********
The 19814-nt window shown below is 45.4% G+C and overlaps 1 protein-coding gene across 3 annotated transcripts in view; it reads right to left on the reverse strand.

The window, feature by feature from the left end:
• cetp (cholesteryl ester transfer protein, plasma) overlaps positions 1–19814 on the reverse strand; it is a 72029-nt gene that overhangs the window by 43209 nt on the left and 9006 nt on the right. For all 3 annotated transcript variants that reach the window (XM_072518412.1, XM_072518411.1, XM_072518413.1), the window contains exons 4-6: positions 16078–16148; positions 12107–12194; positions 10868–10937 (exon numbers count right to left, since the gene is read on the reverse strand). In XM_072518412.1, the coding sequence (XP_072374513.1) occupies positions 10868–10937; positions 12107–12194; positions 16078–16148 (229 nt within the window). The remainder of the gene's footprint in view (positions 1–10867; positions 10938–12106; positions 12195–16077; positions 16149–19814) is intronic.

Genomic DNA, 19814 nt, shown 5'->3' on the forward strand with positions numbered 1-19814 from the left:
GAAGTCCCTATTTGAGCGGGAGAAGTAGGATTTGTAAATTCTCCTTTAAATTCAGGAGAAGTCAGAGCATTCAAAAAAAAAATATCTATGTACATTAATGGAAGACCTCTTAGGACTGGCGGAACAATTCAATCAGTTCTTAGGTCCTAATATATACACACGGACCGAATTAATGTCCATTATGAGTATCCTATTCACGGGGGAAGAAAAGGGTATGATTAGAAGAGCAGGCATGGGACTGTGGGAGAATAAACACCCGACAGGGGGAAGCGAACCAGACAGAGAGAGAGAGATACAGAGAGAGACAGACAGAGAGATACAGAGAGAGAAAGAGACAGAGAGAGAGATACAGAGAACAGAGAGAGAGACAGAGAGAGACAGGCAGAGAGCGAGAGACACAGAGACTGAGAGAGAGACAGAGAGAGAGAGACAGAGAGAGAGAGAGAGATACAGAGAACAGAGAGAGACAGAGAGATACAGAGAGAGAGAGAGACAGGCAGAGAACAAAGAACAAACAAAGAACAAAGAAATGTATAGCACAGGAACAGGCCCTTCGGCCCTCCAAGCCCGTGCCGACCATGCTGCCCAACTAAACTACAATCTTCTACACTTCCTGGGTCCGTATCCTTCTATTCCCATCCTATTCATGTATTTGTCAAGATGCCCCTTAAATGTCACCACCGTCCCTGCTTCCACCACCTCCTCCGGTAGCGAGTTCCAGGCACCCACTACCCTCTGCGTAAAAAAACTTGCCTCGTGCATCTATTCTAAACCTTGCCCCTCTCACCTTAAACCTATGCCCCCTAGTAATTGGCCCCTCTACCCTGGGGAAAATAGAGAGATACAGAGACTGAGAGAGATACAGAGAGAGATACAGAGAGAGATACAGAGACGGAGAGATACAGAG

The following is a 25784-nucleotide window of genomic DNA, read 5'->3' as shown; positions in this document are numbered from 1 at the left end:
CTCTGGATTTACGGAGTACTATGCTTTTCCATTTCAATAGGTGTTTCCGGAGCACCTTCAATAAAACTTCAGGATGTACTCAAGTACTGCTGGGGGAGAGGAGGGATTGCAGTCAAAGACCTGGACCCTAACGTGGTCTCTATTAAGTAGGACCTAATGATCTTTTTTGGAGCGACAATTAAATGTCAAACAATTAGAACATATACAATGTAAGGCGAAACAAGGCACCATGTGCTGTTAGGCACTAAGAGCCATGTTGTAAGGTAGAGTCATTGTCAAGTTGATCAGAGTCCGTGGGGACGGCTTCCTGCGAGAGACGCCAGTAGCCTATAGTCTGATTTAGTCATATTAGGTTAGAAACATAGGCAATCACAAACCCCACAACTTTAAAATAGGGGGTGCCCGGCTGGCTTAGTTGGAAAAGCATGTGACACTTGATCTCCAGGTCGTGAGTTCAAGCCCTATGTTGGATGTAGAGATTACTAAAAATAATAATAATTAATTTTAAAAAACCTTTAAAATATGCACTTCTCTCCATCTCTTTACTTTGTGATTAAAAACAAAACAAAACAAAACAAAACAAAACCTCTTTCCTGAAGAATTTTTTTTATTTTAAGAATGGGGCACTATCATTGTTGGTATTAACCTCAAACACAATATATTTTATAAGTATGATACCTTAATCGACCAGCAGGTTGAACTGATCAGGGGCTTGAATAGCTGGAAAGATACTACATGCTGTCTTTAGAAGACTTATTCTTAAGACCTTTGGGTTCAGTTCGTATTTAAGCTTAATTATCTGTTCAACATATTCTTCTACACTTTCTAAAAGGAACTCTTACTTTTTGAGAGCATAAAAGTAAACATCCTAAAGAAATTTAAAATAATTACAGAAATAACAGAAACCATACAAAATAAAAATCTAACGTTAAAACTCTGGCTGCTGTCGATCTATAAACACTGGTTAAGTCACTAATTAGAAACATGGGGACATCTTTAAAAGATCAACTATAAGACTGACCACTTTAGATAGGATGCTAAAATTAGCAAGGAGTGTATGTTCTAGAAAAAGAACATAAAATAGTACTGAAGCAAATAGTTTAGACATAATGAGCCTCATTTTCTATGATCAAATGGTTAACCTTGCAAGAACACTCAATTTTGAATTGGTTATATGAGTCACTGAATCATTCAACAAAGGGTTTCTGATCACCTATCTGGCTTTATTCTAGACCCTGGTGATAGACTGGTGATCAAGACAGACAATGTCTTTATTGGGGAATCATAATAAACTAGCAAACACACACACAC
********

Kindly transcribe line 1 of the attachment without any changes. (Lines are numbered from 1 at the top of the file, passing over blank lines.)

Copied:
The 19814-nt window shown below is 45.4% G+C and overlaps 1 protein-coding gene across 3 annotated transcripts in view; it reads right to left on the reverse strand.